WHAT IS TRAPSHOOTING?
Trapshooting is one of several clay target shooting disciplines which are accessible in Ontario and across Canada, for both recreational and competitive shooters. Trapshooting was originally developed to provide practice for bird hunters and to augment their shooting skills, but the sport evolved quickly from using live pigeons to clay targets and became popular with non hunters as well. In trapshooting, the targets are launched from a single “house” or trap machine, away from the shooter, which distinguishes it from skeet or sporting clays disciplines. Typically shooters use a 12 gauge shotgun for trapshooting, which range in styles and cost.
Trapshooting is a sport where men and women, young and old, can compete together. While it is necessary to have some physical strength and stamina to shoot, there are many significant mental benefits gained from shooting sports as well. Participants improve their eye hand coordination, mental focus, self-discipline and gain trust in their abilities. Participants must have a healthy respect for firearms, and understand the need for safe handling and responsible ownership. Trapshooting is a sport for all abilities. For more on accessibility in the shooting disciplines here is a great website.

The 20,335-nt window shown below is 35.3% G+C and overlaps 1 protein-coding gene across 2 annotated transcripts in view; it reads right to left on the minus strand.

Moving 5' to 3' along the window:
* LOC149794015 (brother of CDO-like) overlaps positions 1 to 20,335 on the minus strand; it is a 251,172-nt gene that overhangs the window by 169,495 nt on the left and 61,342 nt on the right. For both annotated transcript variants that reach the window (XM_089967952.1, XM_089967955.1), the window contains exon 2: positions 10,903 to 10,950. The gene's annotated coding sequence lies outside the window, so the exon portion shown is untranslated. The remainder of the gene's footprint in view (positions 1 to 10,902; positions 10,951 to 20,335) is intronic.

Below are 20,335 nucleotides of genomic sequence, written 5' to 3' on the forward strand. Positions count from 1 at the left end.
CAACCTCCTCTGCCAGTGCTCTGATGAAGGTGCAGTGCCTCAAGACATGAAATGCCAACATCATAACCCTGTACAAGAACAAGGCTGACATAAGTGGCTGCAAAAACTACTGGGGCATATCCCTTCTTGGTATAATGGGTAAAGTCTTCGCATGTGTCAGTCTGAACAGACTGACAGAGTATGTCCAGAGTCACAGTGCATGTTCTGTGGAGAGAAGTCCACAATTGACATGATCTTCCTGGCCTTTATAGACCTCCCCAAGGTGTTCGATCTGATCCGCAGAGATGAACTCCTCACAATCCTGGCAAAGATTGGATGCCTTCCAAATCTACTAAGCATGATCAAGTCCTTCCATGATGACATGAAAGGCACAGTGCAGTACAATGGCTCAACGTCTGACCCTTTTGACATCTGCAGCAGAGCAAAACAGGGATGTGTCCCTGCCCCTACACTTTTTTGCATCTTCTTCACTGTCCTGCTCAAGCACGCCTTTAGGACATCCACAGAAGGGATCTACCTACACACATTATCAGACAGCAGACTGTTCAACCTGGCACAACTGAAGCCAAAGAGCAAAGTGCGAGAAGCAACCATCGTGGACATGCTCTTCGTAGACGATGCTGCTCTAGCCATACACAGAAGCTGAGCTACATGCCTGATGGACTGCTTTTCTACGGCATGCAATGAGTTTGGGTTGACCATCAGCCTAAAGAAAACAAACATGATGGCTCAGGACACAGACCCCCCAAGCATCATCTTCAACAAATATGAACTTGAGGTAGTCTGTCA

- Quick Tips
- As with all shooting sports, think, safety first at all times. Always point your gun muzzle down range, and remember that unless shooting at the target, your gun must be empty and your action, open.
- Establish good gun fit first then establish technique.
- Shoulder your gun slowly and purposely in a single motion so that it sits snugly in the shoulder pocket. This ensures control of your gun coupled with a reduced sense of recoil.
- Place your cheek firmly on the comb of the gun and hold that position throughout taking the shot. Lifting your head and pulling your cheek off the comb may result in a painful recoil impact and most likely in a missed target.
- Practice your established gun mount with an empty gun at home so that when you are on the range, your mount is second nature and all you need to do is concentrate on the shooting conditions and the target.
- Take advantage of pocket technology and have a friend take a picture or video of you mounting your gun and shooting a target, so you can analyse what you might need to correct.
- When shooting a shotgun, point the gun, do not aim. This means you focus on the target and never on the end of the barrel or the beads.
- Use low recoil target loads. With proper technique, you will hit targets consistently, and these shot shells will provide high velocity, less recoil and a good shot pattern.
- Regular practice on the trap field will yield better and more consistent scores, and an even greater enjoyment of the sport.
Safe Firearms Practice for children
Looking for an engaging way to add to your discussions with young children about safe firearms practice? The Alberta Hunter Education Instructors’ Association, has create the Kidwise Firearms Safety course.